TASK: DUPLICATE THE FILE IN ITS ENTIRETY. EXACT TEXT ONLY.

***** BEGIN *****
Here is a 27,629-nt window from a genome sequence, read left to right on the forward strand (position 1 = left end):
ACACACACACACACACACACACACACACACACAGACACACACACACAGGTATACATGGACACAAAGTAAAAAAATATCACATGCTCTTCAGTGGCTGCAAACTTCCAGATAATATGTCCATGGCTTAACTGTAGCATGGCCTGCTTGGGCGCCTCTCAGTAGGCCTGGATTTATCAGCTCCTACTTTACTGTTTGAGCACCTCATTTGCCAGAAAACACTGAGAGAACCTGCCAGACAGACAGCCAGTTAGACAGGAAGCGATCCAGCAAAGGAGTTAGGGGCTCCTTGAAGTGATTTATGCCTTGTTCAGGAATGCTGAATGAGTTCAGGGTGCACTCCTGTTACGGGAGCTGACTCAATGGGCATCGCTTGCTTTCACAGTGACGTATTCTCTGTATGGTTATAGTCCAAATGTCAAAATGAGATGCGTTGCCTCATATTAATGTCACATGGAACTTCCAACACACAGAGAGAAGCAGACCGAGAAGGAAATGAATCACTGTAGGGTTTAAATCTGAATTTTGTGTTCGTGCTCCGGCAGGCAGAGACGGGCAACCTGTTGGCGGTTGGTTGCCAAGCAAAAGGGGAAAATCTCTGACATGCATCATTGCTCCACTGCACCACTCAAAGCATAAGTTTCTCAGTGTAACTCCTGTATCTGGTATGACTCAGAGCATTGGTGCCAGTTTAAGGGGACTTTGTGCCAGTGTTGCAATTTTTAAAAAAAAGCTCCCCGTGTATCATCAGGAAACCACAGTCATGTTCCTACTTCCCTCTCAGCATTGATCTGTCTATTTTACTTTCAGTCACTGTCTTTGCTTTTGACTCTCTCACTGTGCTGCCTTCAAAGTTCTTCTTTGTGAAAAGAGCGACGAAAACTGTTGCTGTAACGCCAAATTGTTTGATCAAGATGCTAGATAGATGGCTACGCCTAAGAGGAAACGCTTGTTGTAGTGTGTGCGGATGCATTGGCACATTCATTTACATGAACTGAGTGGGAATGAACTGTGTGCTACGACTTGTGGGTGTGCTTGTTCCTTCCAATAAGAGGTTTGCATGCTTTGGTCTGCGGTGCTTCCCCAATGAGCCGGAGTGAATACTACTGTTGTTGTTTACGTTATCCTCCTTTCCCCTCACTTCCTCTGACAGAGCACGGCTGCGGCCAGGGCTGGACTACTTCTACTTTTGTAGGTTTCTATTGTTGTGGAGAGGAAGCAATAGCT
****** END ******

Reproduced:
Here is a 27,629-nt window from a genome sequence, read left to right on the forward strand (position 1 = left end):
ACACACACACACACACACACACACACACACACAGACACACACACACAGGTATACATGGACACAAAGTAAAAAAATATCACATGCTCTTCAGTGGCTGCAAACTTCCAGATAATATGTCCATGGCTTAACTGTAGCATGGCCTGCTTGGGCGCCTCTCAGTAGGCCTGGATTTATCAGCTCCTACTTTACTGTTTGAGCACCTCATTTGCCAGAAAACACTGAGAGAACCTGCCAGACAGACAGCCAGTTAGACAGGAAGCGATCCAGCAAAGGAGTTAGGGGCTCCTTGAAGTGATTTATGCCTTGTTCAGGAATGCTGAATGAGTTCAGGGTGCACTCCTGTTACGGGAGCTGACTCAATGGGCATCGCTTGCTTTCACAGTGACGTATTCTCTGTATGGTTATAGTCCAAATGTCAAAATGAGATGCGTTGCCTCATATTAATGTCACATGGAACTTCCAACACACAGAGAGAAGCAGACCGAGAAGGAAATGAATCACTGTAGGGTTTAAATCTGAATTTTGTGTTCGTGCTCCGGCAGGCAGAGACGGGCAACCTGTTGGCGGTTGGTTGCCAAGCAAAAGGGGAAAATCTCTGACATGCATCATTGCTCCACTGCACCACTCAAAGCATAAGTTTCTCAGTGTAACTCCTGTATCTGGTATGACTCAGAGCATTGGTGCCAGTTTAAGGGGACTTTGTGCCAGTGTTGCAATTTTTAAAAAAAAGCTCCCCGTGTATCATCAGGAAACCACAGTCATGTTCCTACTTCCCTCTCAGCATTGATCTGTCTATTTTACTTTCAGTCACTGTCTTTGCTTTTGACTCTCTCACTGTGCTGCCTTCAAAGTTCTTCTTTGTGAAAAGAGCGACGAAAACTGTTGCTGTAACGCCAAATTGTTTGATCAAGATGCTAGATAGATGGCTACGCCTAAGAGGAAACGCTTGTTGTAGTGTGTGCGGATGCATTGGCACATTCATTTACATGAACTGAGTGGGAATGAACTGTGTGCTACGACTTGTGGGTGTGCTTGTTCCTTCCAATAAGAGGTTTGCATGCTTTGGTCTGCGGTGCTTCCCCAATGAGCCGGAGTGAATACTACTGTTGTTGTTTACGTTATCCTCCTTTCCCCTCACTTCCTCTGACAGAGCACGGCTGCGGCCAGGGCTGGACTACTTCTACTTTTGTAGGTTTCTATTGTTGTGGAGAGGAAGCAATAGCT